After spending three semesters as Barton Student Government Association president, Keisha Parker, a 2015 graduate, has moved to a higher level of government involvement. She is a staff assistant for North Carolina’s senior Senator Richard Burr.
Burr, who chairs the Senate Select Committee on Intelligence, has been in the spotlight in recent weeks as he has led hearings on President Donald Trump’s nominees for cabinet posts.
“Being Student Government president at Barton prepared me for life on the Hill by giving me the skills to work with various types of people on a professional level,” said Parker.
“During my time as president, I was able to work with the student body to figure out what they wanted to make college more enjoyable,” she added. “That communication skill applies to my job in the Senate. Every day I am listening to North Carolina constituents on their feelings towards what the Senator is doing or what they want to be done.
“The skills that I learned while being president made this aspect of my job that much easier.”
Parker, began her association with Burr her last semester at Barton, serving as an intern in Burr’s office. After she graduated, she was offered a full-time position as staff assistant.
“Keisha Parker is a natural leader; she sees things that need to be done and does them,” said Rick Stewart, her adviser and instructor in communications at Barton. “She has the admiration of her peers, because they know she gets things done.” said Richard Stewart, assistant professor of communications.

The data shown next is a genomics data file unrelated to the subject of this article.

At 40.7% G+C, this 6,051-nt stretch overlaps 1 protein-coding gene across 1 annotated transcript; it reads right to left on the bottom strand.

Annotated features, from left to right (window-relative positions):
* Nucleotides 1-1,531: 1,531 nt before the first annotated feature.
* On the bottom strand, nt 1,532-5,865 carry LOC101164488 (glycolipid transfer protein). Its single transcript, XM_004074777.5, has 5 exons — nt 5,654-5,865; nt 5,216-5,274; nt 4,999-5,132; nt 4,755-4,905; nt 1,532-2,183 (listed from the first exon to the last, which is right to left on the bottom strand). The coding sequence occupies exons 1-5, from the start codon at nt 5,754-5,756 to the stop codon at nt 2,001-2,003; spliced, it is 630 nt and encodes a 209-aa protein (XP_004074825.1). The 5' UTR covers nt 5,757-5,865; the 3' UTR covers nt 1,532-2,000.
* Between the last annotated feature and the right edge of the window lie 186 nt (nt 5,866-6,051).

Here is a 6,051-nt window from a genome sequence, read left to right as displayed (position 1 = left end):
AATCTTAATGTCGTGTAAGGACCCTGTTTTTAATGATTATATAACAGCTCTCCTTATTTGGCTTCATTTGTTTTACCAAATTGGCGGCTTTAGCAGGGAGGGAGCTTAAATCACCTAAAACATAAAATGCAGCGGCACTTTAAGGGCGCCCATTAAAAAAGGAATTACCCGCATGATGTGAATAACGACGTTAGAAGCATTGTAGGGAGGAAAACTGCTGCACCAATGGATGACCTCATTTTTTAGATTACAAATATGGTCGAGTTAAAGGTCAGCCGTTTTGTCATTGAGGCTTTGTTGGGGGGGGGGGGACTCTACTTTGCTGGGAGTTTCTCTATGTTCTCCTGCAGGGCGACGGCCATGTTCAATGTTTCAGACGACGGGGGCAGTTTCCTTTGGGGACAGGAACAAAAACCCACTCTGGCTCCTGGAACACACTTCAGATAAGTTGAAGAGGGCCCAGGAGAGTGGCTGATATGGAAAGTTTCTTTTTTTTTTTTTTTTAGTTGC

Stewart said he wasn’t surprised when she said she wanted to become a peer leader in his First Year Seminar class. He remembers noticing her leadership skills early during the semester.
“She just had a very positive influence on the campus,” said Sarah Biddix, a senior nursing major and close friend of Parker. Biddix explained how Parker tried to attend every school event, was involved with Greek life and supported the sports teams as much as she could.
When Biddix transferred to Barton College from UNC-Wilmington in 2014, she met Parker. “She was one of the first people I met on campus. She was super outgoing, really friendly and very inclusive,” Biddix said.
Before Parker began her journey at Barton, she had already been accustomed to changing environments and meeting new people.
She was born in Elizabeth City, North Carolina, but lived in many other places, such as Guam, Kansas and Virginia. One place stood out, though. “Guam was amazing. I lived there from kindergarten to fourth grade. It is the best possible place to grow up,” said Parker.
Reflecting on her time in the U.S. island territory, she talked about differences in the culture of Guam and the United States “They have a more relaxed mind frame. Everyone is not rushing around like they are on the mainland,” said Parker.
Having a father in the military led to the geographical variation during Parker’s childhood. The constant relocating led to her becoming close to her brother Landon, who’s currently a college freshman college in Ashevill.
“He is my favorite person, best friend and rock,” Parker said about her brother. “Our friends would change, but the constant thing that remained was each other.”